Technical glitches hit Tencent Video in the wake of major outages at Alibaba and Didi

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In a series of setbacks for the Chinese tech industry, Tencent Holdings, a major player in the sector, reported disruptions to its video streaming service, Tencent Video, on Sunday. This comes just weeks after significant outages at Alibaba Group Holding’s cloud service and Didi Chuxing’s ride-hailing app.

Tencent Video acknowledged the problem, citing “temporary technical issues,” as reported in a post on its official Weibo account on Sunday evening. Users shared screenshots on Weibo revealing error messages such as “failure to retrieve data,” while others reported issues with their subscription plans rendering them unusable. The company assured users that functions were gradually being restored and issued an apology for the inconvenience caused.

Tencent Video, a key player in the Chinese streaming landscape, faces intense competition from rivals such as Baidu’s iQiyi and Alibaba’s Youku. The disruption is particularly untimely as the industry contends with a new competitive threat from the rise of short video platforms.

According to reports, Tencent Video had 117 million subscribers in the third quarter, representing a 2% decrease year-on-year. The service charges subscription fees for premium content starting at 30 yuan (US$4.21) per month. Tencent has not yet responded to inquiries about the current status of the service.

The recent disturbances at Tencent follow similar incidents at Alibaba’s cloud computing unit and Didi’s ride-hailing service. Didi experienced a two-day service breakdown affecting users across major cities, including Beijing, Shanghai, and Guangzhou. The ride-hailing giant attributed the outage to an “underlying system software failure” rather than external attacks.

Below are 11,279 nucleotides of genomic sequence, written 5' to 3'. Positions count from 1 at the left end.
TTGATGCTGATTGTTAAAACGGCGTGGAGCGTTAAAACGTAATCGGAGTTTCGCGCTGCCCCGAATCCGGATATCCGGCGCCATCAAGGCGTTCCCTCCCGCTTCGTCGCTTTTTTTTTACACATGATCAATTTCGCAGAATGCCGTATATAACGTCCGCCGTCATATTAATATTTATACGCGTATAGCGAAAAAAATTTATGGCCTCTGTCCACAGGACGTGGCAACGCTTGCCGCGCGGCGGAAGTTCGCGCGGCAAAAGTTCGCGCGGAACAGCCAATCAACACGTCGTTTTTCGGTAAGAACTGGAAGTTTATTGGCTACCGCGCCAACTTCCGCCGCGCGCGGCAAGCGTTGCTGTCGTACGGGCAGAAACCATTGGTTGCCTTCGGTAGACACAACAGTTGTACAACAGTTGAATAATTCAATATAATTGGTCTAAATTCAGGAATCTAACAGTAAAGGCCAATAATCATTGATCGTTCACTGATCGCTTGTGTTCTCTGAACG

Alibaba Cloud faced its second outage last month, impacting customers in mainland China, Hong Kong, and the United States. This occurred shortly after a service failure during Alibaba’s Singles’ Day shopping festival, affecting popular apps such as DingTalk, Xianyu, and Taobao.

This sequence of disruptions raises concerns about the resilience of China’s tech infrastructure. Earlier this year, Tencent’s super-app WeChat, with 1.34 billion monthly active users, experienced a breakdown attributed to a failure of “supporting facilities.” The incident prompted the Ministry of Industry and Information Technology to summon Tencent for an explanation and rectification measures.

In a separate move, Tencent announced plans to shut down Moo, a small music streaming service launched in 2018. The five-year-old app, targeting the younger generation with niche music offerings, will cease operations on December 31, closing new registrations next Friday. This move is part of Tencent’s ongoing efforts to consolidate its music streaming businesses, which include Kugou, Kuwo, and QQ Music.

(Source: Iris Deng | SCMP | TechNode)

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